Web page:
Skip to main content

"Multicultural and young city"

Living in Germany: intensive-care nurse Luisa from Italy talks about her experience in Munich.

Martina Propson-Hauck, 18.03.2022
Luisa Gasparo works at the University Hospital in Munich.
Luisa Gasparo works at the University Hospital in Munich. © privat

Are you interested in living and working in Germany? We have spoken to several expats; they share their stories and experiences with you here.

Luisa Gasparo, 24, from Italy

I'm an intensive-care nurse and work on the neurological ward of Munich University Hospital. It's one of the biggest university hospitals in Germany. That's why I really wanted to come here. I originally come from Puglia in southern Italy, on the heel of the boot.

After graduating from high school, I studied for three years in Rome to qualify as a nurse. I came to Germany one and a half years ago. Before that, I spent eight months learning German with the Linguedo programme. That's a German startup that finds work in Germany for Italian nurses – so you learn technical vocabulary on the online language course at the same time. In any case, my colleagues on the ward were very enthusiastic about my German skills. In between, I spent three months as an au pair with a family, so I also learned everyday language very well. Linguedo also took care of all the bureaucracy, such as health insurance and a bank account. The clinic helped me find an affordable apartment, and now I only have to walk five minutes to my workplace.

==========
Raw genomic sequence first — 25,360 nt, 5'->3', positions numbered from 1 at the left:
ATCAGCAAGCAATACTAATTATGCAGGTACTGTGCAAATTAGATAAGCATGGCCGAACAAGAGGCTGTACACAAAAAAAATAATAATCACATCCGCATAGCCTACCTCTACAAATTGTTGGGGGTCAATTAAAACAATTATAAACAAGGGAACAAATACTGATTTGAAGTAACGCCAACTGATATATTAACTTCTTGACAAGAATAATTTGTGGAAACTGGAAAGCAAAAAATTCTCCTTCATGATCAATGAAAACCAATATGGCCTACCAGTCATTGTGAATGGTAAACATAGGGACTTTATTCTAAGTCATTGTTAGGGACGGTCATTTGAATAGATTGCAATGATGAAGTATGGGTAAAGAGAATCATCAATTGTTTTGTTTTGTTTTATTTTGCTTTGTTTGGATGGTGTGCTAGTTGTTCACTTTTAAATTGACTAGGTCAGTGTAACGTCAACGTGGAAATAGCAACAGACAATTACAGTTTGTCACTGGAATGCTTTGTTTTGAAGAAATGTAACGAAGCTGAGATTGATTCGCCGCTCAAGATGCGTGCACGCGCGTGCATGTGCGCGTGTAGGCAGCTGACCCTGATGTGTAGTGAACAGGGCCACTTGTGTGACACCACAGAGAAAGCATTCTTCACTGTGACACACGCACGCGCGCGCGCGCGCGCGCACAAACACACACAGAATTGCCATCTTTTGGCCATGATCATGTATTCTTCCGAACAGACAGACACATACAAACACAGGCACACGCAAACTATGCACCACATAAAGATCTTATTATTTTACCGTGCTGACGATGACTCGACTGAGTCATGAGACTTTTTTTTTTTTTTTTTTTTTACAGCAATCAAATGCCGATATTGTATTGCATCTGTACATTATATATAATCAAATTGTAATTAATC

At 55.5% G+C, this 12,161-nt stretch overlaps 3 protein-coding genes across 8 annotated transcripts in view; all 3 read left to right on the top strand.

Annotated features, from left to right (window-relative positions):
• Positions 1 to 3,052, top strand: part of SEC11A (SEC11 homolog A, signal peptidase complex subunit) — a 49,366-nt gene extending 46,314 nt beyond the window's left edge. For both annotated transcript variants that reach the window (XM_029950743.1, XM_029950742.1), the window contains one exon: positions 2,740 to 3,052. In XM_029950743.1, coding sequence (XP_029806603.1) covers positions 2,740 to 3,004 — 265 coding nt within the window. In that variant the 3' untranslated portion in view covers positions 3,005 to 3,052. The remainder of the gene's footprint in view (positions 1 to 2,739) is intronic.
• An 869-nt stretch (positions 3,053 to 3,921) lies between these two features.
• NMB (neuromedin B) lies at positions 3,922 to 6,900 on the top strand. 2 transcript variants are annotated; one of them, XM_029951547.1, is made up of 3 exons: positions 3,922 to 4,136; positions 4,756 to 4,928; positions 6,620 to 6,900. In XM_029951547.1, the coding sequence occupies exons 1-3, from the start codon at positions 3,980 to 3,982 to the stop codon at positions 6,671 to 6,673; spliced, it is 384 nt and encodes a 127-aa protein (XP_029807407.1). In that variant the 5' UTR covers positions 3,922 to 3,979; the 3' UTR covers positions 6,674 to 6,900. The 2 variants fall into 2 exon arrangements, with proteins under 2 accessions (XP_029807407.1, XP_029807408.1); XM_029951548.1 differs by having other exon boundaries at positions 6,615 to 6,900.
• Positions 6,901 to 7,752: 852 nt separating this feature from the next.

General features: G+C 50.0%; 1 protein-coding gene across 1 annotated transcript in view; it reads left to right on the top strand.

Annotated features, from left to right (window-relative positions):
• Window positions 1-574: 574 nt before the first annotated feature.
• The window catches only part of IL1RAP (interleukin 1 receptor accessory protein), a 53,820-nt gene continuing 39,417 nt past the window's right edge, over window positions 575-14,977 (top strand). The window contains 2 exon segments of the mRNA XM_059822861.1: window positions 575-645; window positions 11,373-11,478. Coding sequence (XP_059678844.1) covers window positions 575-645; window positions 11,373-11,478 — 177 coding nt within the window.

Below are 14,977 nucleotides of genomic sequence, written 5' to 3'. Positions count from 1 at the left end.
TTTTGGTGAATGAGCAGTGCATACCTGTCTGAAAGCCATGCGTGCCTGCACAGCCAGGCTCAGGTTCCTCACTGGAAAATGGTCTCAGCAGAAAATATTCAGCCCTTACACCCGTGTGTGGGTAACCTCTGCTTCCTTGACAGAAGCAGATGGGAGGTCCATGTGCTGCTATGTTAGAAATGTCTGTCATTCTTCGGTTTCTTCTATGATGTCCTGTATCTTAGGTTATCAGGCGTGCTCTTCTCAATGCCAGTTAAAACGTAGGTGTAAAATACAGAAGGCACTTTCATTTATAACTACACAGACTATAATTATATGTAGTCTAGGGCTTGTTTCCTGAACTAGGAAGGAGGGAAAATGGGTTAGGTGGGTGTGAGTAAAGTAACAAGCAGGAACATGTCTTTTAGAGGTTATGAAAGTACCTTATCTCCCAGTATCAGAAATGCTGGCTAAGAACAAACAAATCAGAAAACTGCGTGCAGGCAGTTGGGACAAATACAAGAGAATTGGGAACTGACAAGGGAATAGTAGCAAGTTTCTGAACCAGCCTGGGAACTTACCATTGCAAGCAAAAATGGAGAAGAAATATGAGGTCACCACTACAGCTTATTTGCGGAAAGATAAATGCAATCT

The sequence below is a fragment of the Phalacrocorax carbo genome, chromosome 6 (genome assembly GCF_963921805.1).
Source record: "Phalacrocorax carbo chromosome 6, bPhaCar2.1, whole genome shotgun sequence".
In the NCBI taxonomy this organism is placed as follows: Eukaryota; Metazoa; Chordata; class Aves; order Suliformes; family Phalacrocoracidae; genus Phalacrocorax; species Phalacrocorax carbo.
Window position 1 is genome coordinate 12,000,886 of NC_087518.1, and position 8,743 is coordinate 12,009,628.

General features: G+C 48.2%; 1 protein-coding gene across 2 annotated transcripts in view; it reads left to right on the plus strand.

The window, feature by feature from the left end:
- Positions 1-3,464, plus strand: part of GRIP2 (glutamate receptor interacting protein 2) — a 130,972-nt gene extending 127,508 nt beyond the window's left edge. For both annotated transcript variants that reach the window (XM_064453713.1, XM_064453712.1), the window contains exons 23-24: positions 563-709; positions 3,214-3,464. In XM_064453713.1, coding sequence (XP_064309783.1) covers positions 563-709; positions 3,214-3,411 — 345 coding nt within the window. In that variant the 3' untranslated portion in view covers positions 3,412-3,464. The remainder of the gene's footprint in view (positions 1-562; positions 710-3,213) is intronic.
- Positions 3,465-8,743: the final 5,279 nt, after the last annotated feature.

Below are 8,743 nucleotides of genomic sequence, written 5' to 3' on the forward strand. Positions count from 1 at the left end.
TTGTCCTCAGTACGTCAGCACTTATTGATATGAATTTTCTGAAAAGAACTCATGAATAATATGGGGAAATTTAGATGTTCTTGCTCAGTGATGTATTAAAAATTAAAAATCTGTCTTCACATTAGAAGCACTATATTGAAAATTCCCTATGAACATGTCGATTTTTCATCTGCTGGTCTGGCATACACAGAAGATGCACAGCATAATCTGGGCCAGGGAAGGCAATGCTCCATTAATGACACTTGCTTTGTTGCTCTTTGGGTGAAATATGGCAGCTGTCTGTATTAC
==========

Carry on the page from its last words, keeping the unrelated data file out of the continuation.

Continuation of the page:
After three months as a nursing assistant, my qualifications were recognized and I immediately got a permanent job. I think the opportunities for further training at a university hospital are great. The salary is also much better than in Italy, even though the cost of living on the whole is perhaps a bit higher in Germany. I like it here a lot. Munich is a multicultural and young city with lots of nature.

Because of the work, I would prefer to stay for many more years. But because my partner lives in Italy, we now have to think about whether he will come here or whether I should go back. After all, that's where my family lives. If I do go back, my experience abroad and language skills will certainly be an advantage, although my further-training courses may not be recognized there. At the moment, I still have a mini-job at Linguedo helping newly arriving nurses from Italy – the same way I was supported at the beginning.


You would like to receive regular information about Germany? Subscribe here: